Re-examining reality: Martin Sherman provokes thought

The wonderful & prolific Mr. Belman at Israpundit has also posted this, but it’s pretty interesting reading and I caught it at Ynet’s opinion section so wherever you chose to check it out, it’s well worth a read!

Ynet: Corrupt kleptocracy vs. tyrannical theocracy
It is time to re-think the conventional wisdom about the Israeli-Palestinian conflict

It might be interesting to remember that earlier on, an Israeli, Jordanian, & Palestinian triumvirate of sorts had been envisioned for the territories, no matter what one chooses to remember or whichever way one leans, it is hard to dispute the fact that statehood wise, the Palestinians’ leaders have been not only a failure of epic proportions, but a veritable disaster for their people. The good doctor wonders something I’ve wondered to myself for a long time, why exactly the Liberal intelligentsia chooses to conveniently ignore these realities?

[tags]Palestinians, Politics, Government[/tags]

  • Neil

    It is utterly flabergasting to listen to anyone, be they liberals or conservatives, who thinks there is a quick solution to this conflict.

    The support the Palestinians receive from non-muslims has absolutely nothing to do with the ability of the Palestinians to behave themselves, govern themselves well, or establish a Western style democracy. Consider the two compelling stories of the combatants:

    First you have a story of absolute triumph and redemption.  This is the story of the repatriation of the Jewish people to their long lost homeland- the place of their origin and their holiest place.  This amazing re-emergence, occurred against all odds, when the Jews had been forced to endure years of persecution culminating in their near decimation.  It is an incredible testament to the indomitable will of human beings.  It is a story of second or even third chances.  A story of hope.  One that resonates in the soul and makes you feel proud.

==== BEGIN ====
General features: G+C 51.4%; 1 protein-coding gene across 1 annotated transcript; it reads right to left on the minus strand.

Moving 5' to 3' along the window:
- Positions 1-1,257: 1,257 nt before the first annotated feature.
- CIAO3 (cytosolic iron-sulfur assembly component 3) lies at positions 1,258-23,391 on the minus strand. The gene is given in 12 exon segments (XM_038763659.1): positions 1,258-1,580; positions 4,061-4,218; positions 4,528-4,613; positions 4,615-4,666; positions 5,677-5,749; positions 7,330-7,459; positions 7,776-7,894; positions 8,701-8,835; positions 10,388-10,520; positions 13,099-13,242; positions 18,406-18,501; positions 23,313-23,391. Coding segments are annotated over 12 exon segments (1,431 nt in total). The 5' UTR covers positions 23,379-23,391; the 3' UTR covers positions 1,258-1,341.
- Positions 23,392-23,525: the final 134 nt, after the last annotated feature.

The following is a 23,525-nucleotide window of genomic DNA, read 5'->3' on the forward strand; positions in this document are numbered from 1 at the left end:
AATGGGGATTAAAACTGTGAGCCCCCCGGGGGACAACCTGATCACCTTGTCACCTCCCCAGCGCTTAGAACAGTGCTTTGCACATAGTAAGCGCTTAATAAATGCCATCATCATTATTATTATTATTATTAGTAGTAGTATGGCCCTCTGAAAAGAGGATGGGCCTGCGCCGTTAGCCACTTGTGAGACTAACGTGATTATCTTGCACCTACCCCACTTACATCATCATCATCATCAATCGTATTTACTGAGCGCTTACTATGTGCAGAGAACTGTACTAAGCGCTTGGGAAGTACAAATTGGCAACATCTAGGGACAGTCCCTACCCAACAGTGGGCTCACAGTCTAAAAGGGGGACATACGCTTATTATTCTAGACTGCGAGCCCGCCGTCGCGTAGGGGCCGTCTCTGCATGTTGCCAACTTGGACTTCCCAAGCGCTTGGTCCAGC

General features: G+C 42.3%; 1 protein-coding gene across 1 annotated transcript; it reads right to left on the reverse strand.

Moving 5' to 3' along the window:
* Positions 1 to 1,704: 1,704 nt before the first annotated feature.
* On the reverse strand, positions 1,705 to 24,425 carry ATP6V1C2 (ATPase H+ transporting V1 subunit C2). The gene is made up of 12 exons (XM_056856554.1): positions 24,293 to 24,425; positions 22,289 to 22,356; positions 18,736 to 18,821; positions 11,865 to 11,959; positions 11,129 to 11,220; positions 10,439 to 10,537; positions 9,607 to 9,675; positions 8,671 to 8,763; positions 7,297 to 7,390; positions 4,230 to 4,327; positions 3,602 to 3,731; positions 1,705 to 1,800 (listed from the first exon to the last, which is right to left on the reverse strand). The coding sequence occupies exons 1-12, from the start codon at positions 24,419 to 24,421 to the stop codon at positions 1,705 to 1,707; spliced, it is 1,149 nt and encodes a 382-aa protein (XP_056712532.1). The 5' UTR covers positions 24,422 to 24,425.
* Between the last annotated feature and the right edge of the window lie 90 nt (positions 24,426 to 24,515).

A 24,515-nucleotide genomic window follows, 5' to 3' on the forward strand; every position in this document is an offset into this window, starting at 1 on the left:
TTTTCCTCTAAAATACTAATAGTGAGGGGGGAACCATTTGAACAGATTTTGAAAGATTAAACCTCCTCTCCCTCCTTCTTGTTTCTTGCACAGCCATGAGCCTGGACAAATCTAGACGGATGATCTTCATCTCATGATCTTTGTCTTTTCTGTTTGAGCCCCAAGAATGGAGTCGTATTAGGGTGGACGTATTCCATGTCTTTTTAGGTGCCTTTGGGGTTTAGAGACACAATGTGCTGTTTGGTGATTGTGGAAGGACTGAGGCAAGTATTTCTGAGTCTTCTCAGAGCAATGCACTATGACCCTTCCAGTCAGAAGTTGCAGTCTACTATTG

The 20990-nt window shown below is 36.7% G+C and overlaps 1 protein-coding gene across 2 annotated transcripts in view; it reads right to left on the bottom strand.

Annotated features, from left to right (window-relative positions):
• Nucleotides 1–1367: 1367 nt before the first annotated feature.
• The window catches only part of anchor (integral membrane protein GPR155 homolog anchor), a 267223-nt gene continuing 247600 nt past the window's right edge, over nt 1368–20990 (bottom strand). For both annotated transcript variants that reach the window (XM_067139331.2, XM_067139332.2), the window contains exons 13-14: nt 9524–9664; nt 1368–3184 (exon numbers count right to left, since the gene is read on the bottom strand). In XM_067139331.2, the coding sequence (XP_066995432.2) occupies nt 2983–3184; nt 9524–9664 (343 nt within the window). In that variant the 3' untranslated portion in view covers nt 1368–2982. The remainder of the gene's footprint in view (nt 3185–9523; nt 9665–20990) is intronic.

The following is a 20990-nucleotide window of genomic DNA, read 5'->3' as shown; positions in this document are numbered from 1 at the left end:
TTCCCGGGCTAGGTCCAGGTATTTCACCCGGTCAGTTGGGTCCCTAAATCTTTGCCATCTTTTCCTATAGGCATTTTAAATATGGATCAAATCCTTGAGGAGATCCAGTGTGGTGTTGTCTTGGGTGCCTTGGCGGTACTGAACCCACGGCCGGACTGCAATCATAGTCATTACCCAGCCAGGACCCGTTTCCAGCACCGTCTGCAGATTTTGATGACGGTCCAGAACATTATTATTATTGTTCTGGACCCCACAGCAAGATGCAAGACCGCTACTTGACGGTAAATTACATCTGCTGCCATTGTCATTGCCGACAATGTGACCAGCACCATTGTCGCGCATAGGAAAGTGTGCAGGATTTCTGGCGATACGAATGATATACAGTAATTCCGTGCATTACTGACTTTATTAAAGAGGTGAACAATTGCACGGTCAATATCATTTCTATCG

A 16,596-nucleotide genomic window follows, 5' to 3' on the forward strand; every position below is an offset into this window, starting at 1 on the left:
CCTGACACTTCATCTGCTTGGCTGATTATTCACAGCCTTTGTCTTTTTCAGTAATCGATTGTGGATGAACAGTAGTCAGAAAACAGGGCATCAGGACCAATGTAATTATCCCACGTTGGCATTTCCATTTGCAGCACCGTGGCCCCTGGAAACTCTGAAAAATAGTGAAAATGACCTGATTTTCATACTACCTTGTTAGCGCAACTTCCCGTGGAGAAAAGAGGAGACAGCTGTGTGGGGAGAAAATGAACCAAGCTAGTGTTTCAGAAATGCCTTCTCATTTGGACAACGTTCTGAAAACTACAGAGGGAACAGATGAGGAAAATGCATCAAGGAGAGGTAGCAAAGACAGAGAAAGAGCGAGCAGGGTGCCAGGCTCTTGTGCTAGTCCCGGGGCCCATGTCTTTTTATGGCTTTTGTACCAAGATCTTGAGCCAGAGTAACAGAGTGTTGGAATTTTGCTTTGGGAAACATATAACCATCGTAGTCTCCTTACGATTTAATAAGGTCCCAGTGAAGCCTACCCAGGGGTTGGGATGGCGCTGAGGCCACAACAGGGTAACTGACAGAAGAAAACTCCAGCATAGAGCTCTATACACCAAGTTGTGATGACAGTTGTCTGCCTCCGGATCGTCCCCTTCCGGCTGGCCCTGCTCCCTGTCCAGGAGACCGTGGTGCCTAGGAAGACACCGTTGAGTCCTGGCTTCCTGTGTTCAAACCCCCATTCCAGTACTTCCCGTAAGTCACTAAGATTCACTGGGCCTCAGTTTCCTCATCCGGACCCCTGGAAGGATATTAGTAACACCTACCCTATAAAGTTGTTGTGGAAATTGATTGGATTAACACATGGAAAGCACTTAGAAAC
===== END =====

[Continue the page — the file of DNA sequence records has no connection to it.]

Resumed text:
Second you have a tragedy.  A people who for generations had raised their families on a land they called home.  They had communities and neighbours who were their kinsman.  Their villages and cities, for the most part, were known by their Arabic names.  It was their land, almost all of it under their control.  And then through a twist of fate or greed or an unwillingness to share, they lost this land- their most prized possession.  The story is one of loss and we as human beings can share in the sorrow and the loss of another.  We can commisserate and appreciate and feel sympathy for the loss regardless of the cause.  Like the Aesop fable of the crow and the cheese, we still feel sorry for the crow who loses her cheese even though it is a result her own stupidity.